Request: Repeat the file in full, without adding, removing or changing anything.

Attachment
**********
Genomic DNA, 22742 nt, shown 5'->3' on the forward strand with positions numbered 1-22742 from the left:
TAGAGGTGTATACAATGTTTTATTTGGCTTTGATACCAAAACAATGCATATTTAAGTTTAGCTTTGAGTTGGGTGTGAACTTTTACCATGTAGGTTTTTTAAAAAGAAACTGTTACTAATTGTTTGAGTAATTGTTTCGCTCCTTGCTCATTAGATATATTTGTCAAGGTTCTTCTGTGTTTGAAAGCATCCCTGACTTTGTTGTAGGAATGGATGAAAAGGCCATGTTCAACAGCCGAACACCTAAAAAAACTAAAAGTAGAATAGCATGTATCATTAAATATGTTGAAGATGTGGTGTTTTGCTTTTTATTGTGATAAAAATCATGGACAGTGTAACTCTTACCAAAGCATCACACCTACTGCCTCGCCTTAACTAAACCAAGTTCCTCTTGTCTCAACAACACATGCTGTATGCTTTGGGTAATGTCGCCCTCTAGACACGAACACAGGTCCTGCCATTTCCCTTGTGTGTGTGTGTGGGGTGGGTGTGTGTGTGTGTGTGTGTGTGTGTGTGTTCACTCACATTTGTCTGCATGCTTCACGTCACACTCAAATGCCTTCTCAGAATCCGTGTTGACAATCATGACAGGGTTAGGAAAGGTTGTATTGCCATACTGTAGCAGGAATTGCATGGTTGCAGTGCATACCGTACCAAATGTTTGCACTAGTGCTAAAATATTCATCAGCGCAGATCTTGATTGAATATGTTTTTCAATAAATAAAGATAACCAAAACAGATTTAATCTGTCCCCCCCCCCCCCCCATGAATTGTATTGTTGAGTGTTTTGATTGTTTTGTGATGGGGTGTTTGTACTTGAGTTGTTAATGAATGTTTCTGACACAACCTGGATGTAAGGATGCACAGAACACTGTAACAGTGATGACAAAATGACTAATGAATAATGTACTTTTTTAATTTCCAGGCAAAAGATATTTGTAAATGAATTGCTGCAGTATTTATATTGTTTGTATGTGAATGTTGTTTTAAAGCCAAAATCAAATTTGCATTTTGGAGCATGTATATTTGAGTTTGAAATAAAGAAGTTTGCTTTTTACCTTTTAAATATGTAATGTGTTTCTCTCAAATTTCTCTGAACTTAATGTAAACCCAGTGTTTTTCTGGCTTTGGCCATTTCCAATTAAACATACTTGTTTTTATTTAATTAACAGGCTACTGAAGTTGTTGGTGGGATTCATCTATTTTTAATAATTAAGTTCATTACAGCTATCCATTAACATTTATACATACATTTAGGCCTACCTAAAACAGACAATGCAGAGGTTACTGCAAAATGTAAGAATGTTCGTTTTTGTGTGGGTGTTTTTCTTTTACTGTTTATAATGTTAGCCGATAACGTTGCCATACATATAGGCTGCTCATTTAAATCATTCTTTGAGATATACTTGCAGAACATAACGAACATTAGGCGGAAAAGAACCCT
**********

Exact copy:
Genomic DNA, 22742 nt, shown 5'->3' on the forward strand with positions numbered 1-22742 from the left:
TAGAGGTGTATACAATGTTTTATTTGGCTTTGATACCAAAACAATGCATATTTAAGTTTAGCTTTGAGTTGGGTGTGAACTTTTACCATGTAGGTTTTTTAAAAAGAAACTGTTACTAATTGTTTGAGTAATTGTTTCGCTCCTTGCTCATTAGATATATTTGTCAAGGTTCTTCTGTGTTTGAAAGCATCCCTGACTTTGTTGTAGGAATGGATGAAAAGGCCATGTTCAACAGCCGAACACCTAAAAAAACTAAAAGTAGAATAGCATGTATCATTAAATATGTTGAAGATGTGGTGTTTTGCTTTTTATTGTGATAAAAATCATGGACAGTGTAACTCTTACCAAAGCATCACACCTACTGCCTCGCCTTAACTAAACCAAGTTCCTCTTGTCTCAACAACACATGCTGTATGCTTTGGGTAATGTCGCCCTCTAGACACGAACACAGGTCCTGCCATTTCCCTTGTGTGTGTGTGTGGGGTGGGTGTGTGTGTGTGTGTGTGTGTGTGTGTGTTCACTCACATTTGTCTGCATGCTTCACGTCACACTCAAATGCCTTCTCAGAATCCGTGTTGACAATCATGACAGGGTTAGGAAAGGTTGTATTGCCATACTGTAGCAGGAATTGCATGGTTGCAGTGCATACCGTACCAAATGTTTGCACTAGTGCTAAAATATTCATCAGCGCAGATCTTGATTGAATATGTTTTTCAATAAATAAAGATAACCAAAACAGATTTAATCTGTCCCCCCCCCCCCCCCATGAATTGTATTGTTGAGTGTTTTGATTGTTTTGTGATGGGGTGTTTGTACTTGAGTTGTTAATGAATGTTTCTGACACAACCTGGATGTAAGGATGCACAGAACACTGTAACAGTGATGACAAAATGACTAATGAATAATGTACTTTTTTAATTTCCAGGCAAAAGATATTTGTAAATGAATTGCTGCAGTATTTATATTGTTTGTATGTGAATGTTGTTTTAAAGCCAAAATCAAATTTGCATTTTGGAGCATGTATATTTGAGTTTGAAATAAAGAAGTTTGCTTTTTACCTTTTAAATATGTAATGTGTTTCTCTCAAATTTCTCTGAACTTAATGTAAACCCAGTGTTTTTCTGGCTTTGGCCATTTCCAATTAAACATACTTGTTTTTATTTAATTAACAGGCTACTGAAGTTGTTGGTGGGATTCATCTATTTTTAATAATTAAGTTCATTACAGCTATCCATTAACATTTATACATACATTTAGGCCTACCTAAAACAGACAATGCAGAGGTTACTGCAAAATGTAAGAATGTTCGTTTTTGTGTGGGTGTTTTTCTTTTACTGTTTATAATGTTAGCCGATAACGTTGCCATACATATAGGCTGCTCATTTAAATCATTCTTTGAGATATACTTGCAGAACATAACGAACATTAGGCGGAAAAGAACCCT